The Grizzlies’ lack of success is no secret, but there’s a surprising dearth of positivity to mention here.
The Vancouver Grizzlies entered the NBA a decade and a half ago, at the same time as the Toronto Raptors. In that time, the Raptors have parlayed moderate, but by no means spectacular, team success into an immensely loyal fan base and an enduring relationship with the city of Toronto.
Vancouver on the other hand, received the same treatment that Seattle was forced to endure seven years later with Clay Bennett and the Supersonics—the fact that no one really cared about them.
The team survived just six seasons before lackluster attendance made keeping the team in Vancouver financially unviable. Waning attendance across the league thanks to the 1998 lockout certainly played a role, but it’s safe to assume the Grizzlies’ inability to win more than 28% of their games in a season was also a key driver.
Although they kicked off the 1995-96 season by winning the first two games in franchise history, the Grizzlies won just 13 of their next 80 games- including a record-tying 23-game losing streak, and finished with a league-worst 15-67 record.
The following years were not much better, as the team won just 33 games over the next two seasons combined, and turned in an 8-42 record in the lockout shortened 1999 season. This set the stage for a “breakout” run of 22 and 23 wins in the next two seasons, after which the team was relocated to Memphis.
Combine this on-court ineptitude with a string of generally uninspiring draft picks, and fans had little to get excited about. As good as Shareef Abdur-Rahim was in his days with the Grizz, the likes of Bryant “Big Country” Reeves, Antonio Daniels and Stromile Swift weren’t exactly capturing the imaginations of Canadian hoops junkies.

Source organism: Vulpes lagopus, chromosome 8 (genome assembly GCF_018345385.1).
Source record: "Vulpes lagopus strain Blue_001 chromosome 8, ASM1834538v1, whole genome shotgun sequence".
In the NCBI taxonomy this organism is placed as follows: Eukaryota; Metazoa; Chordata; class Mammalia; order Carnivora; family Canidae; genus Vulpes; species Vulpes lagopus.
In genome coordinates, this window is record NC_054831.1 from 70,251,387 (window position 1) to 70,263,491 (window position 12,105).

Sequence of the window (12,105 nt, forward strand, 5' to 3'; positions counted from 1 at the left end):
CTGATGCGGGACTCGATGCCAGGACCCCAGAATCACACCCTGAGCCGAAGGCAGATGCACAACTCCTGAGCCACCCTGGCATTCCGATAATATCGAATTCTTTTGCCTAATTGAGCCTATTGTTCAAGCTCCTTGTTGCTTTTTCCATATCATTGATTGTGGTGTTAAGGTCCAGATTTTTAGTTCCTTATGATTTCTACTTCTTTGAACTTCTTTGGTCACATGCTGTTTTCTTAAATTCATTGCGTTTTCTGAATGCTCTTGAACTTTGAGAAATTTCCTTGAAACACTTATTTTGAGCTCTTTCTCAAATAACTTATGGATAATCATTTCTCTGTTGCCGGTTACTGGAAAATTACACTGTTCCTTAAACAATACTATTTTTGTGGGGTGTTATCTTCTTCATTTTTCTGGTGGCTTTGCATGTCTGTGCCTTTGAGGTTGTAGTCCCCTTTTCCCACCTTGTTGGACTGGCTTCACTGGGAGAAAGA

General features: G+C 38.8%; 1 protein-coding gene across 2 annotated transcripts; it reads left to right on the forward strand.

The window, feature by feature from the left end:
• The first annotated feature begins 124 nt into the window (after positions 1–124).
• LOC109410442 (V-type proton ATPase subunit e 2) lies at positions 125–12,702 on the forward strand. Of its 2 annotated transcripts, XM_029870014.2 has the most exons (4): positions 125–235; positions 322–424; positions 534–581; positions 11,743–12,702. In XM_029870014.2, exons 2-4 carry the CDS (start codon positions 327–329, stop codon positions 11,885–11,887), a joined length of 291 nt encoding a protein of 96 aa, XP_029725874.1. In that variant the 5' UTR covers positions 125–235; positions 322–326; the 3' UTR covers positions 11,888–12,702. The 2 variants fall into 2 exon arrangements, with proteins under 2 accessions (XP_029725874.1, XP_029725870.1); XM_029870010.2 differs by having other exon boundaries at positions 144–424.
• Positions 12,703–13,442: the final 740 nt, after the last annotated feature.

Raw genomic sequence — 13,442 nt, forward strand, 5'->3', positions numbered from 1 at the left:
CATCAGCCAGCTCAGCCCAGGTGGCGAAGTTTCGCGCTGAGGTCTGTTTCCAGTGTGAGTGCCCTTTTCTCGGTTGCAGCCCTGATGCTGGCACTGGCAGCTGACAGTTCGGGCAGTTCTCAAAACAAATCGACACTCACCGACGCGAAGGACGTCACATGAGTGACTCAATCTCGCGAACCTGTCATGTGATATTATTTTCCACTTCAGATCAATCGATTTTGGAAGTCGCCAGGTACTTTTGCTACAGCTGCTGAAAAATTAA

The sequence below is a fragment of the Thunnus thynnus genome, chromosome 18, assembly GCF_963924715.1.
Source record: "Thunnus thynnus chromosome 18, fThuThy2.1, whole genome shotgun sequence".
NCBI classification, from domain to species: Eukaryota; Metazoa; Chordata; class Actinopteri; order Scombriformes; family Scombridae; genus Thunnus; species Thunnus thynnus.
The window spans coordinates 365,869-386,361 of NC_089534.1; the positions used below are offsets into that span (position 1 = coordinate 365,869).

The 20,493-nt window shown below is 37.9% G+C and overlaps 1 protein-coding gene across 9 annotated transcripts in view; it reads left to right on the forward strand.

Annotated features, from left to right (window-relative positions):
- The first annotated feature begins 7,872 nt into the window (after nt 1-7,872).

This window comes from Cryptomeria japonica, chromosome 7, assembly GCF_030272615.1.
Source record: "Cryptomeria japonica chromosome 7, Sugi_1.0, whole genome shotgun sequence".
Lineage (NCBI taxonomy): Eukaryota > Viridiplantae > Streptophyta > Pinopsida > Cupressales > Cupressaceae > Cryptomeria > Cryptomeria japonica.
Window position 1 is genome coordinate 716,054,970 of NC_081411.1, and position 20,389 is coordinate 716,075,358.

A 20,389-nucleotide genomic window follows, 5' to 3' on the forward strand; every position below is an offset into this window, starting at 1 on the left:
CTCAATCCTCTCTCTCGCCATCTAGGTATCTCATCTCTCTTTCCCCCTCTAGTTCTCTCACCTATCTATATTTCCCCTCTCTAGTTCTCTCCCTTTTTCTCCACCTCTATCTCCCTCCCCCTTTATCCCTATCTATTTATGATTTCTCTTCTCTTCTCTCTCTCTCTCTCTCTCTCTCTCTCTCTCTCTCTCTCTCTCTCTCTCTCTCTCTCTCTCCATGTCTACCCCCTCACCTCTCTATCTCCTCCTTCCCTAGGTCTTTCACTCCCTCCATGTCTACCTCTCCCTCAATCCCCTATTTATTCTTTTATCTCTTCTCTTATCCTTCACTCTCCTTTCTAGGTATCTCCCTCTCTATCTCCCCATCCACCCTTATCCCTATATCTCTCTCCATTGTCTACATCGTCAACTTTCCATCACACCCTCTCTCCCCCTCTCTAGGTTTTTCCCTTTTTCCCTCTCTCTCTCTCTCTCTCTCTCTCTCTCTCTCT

Hell, Steve Francis cried at the draft after being selected by the Grizzlies, and flat-out refused to play for the team.
In 2000, with the team for sale, the initial stance by the NBA was that the Grizzlies would not be allowed to leave Vancouver. In fact, a sale to Bill Laurie, then-owner of the NHL’s St. Louis Blues, was rejected after Laurie admitted to wanting to move the team to St. Louis. Manufacturing mogul Michael Heisley subsequently bought the Grizzlies, promised to keep the team in Vancouver, and moved the franchise to Memphis after just one season in charge.
The 2001-02 season, the Grizzlies’ first in Memphis, saw the arrival of Pau Gasol, acquired in a draft day trade in exchange for Shareef Adbur-Rahim, accompanied by three consecutive seasons of franchise records in victories. It was during this run, led by Gasol, Jason Williams, Bonzi Wells and Mike Miller, that the Grizz posted their only three winning seasons and made the first playoff appearances in their history. However, despite boasting one of the game’s best big men and solid corps of supporting players on the perimeter, the Grizzlies have nothing to show for three straight playoff trips except for an 0-12 postseason record.
As the best stretch in franchise history ran its course, Gasol was shipped to the Lakers for a less-than-overwhelming package that included super-bust Kwame Brown and Pau’s younger brother, Marc.
The younger Gasol has shown the capacity to be a top-flight NBA big man, and combined with Rudy Gay, Zach Randolph, O.J. Mayo and Mike Conley, makes up the foundation of what should be a solid team in the coming years.
As we move through the Grizzlies’ all-time five, with one notable exception, you’ll quickly notice a theme emerging, the case for every player considered can be easily perforated. Rarely in Grizzlies’ franchise history has individual brilliance been accompanied by team success, and vice versa.